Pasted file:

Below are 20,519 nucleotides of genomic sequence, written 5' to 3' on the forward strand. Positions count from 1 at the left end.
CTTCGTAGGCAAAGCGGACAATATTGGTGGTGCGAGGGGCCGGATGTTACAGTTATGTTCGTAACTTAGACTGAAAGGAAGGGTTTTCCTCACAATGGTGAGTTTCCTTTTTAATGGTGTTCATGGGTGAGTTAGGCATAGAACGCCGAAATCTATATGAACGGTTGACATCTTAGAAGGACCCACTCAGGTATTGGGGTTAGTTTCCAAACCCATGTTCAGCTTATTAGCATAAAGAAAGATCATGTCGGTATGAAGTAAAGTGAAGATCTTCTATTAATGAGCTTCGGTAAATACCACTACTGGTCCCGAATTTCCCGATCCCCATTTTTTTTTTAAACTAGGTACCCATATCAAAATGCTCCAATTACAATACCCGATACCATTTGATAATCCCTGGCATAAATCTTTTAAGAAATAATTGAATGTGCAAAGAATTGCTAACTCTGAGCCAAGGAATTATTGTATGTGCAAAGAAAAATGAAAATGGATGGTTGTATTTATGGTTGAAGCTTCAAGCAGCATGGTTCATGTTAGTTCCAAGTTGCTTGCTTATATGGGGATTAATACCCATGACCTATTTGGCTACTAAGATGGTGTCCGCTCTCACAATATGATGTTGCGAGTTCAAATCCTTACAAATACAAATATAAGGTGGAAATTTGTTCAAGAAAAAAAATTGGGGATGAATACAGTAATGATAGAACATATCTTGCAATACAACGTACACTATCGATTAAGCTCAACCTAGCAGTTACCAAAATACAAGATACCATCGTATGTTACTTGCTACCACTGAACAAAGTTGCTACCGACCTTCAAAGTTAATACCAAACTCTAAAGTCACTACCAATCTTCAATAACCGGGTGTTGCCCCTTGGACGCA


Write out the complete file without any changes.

Below are 20,519 nucleotides of genomic sequence, written 5' to 3' on the forward strand. Positions count from 1 at the left end.
CTTCGTAGGCAAAGCGGACAATATTGGTGGTGCGAGGGGCCGGATGTTACAGTTATGTTCGTAACTTAGACTGAAAGGAAGGGTTTTCCTCACAATGGTGAGTTTCCTTTTTAATGGTGTTCATGGGTGAGTTAGGCATAGAACGCCGAAATCTATATGAACGGTTGACATCTTAGAAGGACCCACTCAGGTATTGGGGTTAGTTTCCAAACCCATGTTCAGCTTATTAGCATAAAGAAAGATCATGTCGGTATGAAGTAAAGTGAAGATCTTCTATTAATGAGCTTCGGTAAATACCACTACTGGTCCCGAATTTCCCGATCCCCATTTTTTTTTTAAACTAGGTACCCATATCAAAATGCTCCAATTACAATACCCGATACCATTTGATAATCCCTGGCATAAATCTTTTAAGAAATAATTGAATGTGCAAAGAATTGCTAACTCTGAGCCAAGGAATTATTGTATGTGCAAAGAAAAATGAAAATGGATGGTTGTATTTATGGTTGAAGCTTCAAGCAGCATGGTTCATGTTAGTTCCAAGTTGCTTGCTTATATGGGGATTAATACCCATGACCTATTTGGCTACTAAGATGGTGTCCGCTCTCACAATATGATGTTGCGAGTTCAAATCCTTACAAATACAAATATAAGGTGGAAATTTGTTCAAGAAAAAAAATTGGGGATGAATACAGTAATGATAGAACATATCTTGCAATACAACGTACACTATCGATTAAGCTCAACCTAGCAGTTACCAAAATACAAGATACCATCGTATGTTACTTGCTACCACTGAACAAAGTTGCTACCGACCTTCAAAGTTAATACCAAACTCTAAAGTCACTACCAATCTTCAATAACCGGGTGTTGCCCCTTGGACGCA